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About John Ames Mitchell

John Ames Mitchell
John Ames Mitchell
JOHN AMES MITTCHELL (1845 - 1918) founded the American humor magazine Life in 1883, a sophisticated and humorous response to the Victorian values of the late nineteenth century. Known as a 'picture paper,' Life lampooned society and social situations. Its highbrow humor of manners was spiced with reviews of cultural events and a dash of political commentary (Dictionary of Literary Biography, volume 79: American Magazine Journalist, 1850-1900, Detroit, 1989).

Among the numerous artists and writers who contributed to the success of Life, of note are illustrators Edward Windsor Kemble, W. A. Rogers, Palmer Cox (creator of "The Brownies"), and Charles Dana Gibson, who is most remembered for his style-setting Gibson Girl. The magazine featured the humorous writing of Thomas Masson, John Kendrick Bangs, Carolyn Wells, Wallace Irwin; and later in the 1920s, Robert Sherwood, Robert Benchley, Theodore Geisel (Dr. Seuss) and Dorothy Parker. Life served as one of the models for Harold Ross's New Yorker, which was launched in 1925.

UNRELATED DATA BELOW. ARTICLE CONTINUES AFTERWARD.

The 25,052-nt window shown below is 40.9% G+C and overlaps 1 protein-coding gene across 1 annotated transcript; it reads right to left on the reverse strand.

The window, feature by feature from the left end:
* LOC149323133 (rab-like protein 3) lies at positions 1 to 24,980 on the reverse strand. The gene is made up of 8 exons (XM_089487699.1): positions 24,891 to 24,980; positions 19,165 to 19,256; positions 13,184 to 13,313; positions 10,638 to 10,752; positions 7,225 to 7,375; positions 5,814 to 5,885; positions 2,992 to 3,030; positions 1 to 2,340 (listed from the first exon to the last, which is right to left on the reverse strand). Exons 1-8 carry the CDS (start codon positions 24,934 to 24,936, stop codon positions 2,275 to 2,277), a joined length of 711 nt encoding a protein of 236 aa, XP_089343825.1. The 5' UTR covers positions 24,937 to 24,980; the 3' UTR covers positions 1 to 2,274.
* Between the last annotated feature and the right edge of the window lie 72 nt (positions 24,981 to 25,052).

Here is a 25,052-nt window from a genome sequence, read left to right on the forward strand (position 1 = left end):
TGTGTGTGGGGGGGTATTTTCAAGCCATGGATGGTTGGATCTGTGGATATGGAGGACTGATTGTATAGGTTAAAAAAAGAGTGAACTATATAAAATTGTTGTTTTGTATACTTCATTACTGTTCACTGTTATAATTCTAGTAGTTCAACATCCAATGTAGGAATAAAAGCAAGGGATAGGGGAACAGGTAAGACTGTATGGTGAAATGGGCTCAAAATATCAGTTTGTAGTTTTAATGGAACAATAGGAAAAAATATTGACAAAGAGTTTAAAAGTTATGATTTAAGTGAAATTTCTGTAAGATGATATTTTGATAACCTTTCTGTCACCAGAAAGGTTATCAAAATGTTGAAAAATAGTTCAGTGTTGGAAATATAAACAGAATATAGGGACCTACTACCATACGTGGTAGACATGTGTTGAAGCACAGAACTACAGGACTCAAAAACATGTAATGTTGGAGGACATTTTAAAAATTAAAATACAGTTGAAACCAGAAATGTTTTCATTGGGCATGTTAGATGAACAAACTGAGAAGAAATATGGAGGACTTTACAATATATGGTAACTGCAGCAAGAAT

Life's popularity as America's premier humor magazine lasted as long as John Ames Mitchell was at the helm. After his death in 1918, it lost its luster so that by 1936 the magazine was sold to Henry Luce's Time Incorporated (Luce paid $92,000 for the right to use the name). Life was reshaped as a weekly picture magazine of photo essays, designed "to see life, to see the world, to witness great events."


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